For a loved one to accept the concept of in-home care, the most important thing is that they feel heard and understood. There are some sad occasions where a child or other relative, usually with the best of intentions, forces in-home care on someone. This can feel like a massive invasion of privacy, causing resentment and resistance to care that may never go away.
The alternative to this is to show real compassion and a willingness to listen. Having honest and open conversations with your loved one is vital to the acceptance process. The key is to make them understand that their concerns and worries are being heard and addressed. Some of the worries that a person might have when being confronted with the possibility of in-home care include:
- That their privacy is going to be invaded
- That they are losing independence
- That a stranger will be in their home
- That they will be put in a vulnerable position
- That they are losing freedom
- That they are incapable or incompetent
It is important to not dismiss these concerns or to belittle them. Instead, someone with these types of worries should be made to feel as though they have been heard and understood. Work collaboratively with them to find ways to introduce them to the concept of in-home care without offending them or frightening them. Practice active listening when confronted with their concerns, while trying gently to explain how in-home care could actually enhance their quality of life and independence.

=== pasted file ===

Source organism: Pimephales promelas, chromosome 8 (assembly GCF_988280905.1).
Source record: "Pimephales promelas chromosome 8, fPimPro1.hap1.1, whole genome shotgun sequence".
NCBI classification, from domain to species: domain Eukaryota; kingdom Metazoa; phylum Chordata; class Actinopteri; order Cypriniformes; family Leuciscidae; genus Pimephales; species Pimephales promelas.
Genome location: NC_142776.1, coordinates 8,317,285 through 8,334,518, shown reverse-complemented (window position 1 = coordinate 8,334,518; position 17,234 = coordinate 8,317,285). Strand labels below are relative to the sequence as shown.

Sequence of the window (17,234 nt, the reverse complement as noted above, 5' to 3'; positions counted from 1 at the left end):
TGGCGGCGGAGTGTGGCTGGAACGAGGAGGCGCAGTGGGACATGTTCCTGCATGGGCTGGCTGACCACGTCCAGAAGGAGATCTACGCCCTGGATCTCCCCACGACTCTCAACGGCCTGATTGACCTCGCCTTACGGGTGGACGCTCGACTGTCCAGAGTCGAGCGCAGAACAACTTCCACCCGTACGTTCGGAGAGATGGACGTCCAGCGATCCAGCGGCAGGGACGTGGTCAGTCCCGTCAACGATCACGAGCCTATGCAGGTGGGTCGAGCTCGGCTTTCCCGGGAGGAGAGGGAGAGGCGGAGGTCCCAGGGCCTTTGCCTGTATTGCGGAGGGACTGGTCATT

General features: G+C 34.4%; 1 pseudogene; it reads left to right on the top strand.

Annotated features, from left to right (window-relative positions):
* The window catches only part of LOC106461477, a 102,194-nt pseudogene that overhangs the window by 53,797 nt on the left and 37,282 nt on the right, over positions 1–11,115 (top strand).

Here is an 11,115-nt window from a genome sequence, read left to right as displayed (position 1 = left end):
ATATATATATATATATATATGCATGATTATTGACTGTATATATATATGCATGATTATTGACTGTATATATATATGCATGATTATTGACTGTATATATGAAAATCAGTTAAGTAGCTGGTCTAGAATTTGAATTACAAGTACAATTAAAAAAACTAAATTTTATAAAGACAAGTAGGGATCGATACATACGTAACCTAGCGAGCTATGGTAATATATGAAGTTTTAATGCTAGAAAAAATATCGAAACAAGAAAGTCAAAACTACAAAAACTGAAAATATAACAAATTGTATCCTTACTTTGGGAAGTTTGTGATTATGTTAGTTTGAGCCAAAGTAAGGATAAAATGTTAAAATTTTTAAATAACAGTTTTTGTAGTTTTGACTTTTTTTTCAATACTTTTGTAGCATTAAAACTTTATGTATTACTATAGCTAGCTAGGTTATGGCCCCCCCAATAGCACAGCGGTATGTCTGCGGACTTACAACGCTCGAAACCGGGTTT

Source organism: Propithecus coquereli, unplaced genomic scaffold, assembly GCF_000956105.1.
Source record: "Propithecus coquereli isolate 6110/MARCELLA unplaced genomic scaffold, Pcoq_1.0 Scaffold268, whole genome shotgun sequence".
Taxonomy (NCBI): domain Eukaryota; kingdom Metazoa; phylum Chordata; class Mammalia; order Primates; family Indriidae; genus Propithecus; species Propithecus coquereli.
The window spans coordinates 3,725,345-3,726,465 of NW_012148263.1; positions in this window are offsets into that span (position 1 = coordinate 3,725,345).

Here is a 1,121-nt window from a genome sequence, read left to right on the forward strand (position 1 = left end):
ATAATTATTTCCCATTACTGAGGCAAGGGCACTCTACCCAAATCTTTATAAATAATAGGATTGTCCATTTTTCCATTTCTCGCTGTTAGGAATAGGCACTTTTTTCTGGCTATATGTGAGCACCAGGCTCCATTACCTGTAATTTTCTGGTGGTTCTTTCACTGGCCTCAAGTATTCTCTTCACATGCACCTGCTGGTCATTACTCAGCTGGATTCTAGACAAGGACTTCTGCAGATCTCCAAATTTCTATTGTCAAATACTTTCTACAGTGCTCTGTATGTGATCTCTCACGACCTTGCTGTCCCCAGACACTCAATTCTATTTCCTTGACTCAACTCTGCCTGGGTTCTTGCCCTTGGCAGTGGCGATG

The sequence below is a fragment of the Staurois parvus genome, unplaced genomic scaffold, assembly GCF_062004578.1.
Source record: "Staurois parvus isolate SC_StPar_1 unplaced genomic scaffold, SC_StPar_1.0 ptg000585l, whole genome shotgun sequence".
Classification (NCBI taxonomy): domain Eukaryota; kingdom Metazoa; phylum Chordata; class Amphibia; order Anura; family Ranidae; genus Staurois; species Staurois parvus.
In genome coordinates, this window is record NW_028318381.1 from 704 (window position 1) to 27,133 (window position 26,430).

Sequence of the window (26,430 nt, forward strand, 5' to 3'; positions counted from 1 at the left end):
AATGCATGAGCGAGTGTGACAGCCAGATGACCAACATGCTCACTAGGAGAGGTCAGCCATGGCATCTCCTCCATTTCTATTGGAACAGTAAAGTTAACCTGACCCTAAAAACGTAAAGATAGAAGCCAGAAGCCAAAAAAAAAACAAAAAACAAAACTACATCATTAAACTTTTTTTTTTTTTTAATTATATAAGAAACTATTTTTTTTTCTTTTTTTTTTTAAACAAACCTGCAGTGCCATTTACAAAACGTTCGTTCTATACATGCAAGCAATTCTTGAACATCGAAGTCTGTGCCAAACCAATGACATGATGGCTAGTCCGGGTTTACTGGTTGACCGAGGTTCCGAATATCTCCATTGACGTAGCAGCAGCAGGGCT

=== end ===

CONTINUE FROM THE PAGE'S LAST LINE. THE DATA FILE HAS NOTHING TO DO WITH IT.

Focus on the Benefits
For many people, the thought of moving to an inpatient facility or assisted living community can be especially frightening. People get very attached to their homes and to the independence and comfort that comes from being in a familiar place. Demonstrating how in-home care can allow someone to continue to enjoy all the comforts of home for much longer can be a valuable tool in making them more comfortable with the concepts of in-home care. Their alternative of being moved to a facility where assistance is available around the clock is often much less appealing to people who are in need of assistance.
This can be an excellent opportunity to incorporate some preliminary visits from an in-home care professional. They can help illustrate how visits can actually enhance the independence someone feels in their home. A care worker can help patients perform daily necessary activities during their visits. These then free the patient up to enjoy their independence in the comfort of their own home throughout the remainder of the day.
Discuss In-Home Care With a Professional
The best way to start begin the transition to in-home care is to schedule a visit and in-home consultation. If you’re worried about resistance to the introduction of in-home care, it may be a good idea to speak with a professional about their concerns before the first visit. In-home care agencies such as Comfort Home Care have experience dealing with people who may be fearful or embarrassed about the prospect of in-home care. We can provide specific feedback based on a given situation to help bridge the gap between the need for in-home care and actually starting the process of that care being provided. Contact Comfort Home Care to schedule a free, in-home consultation today.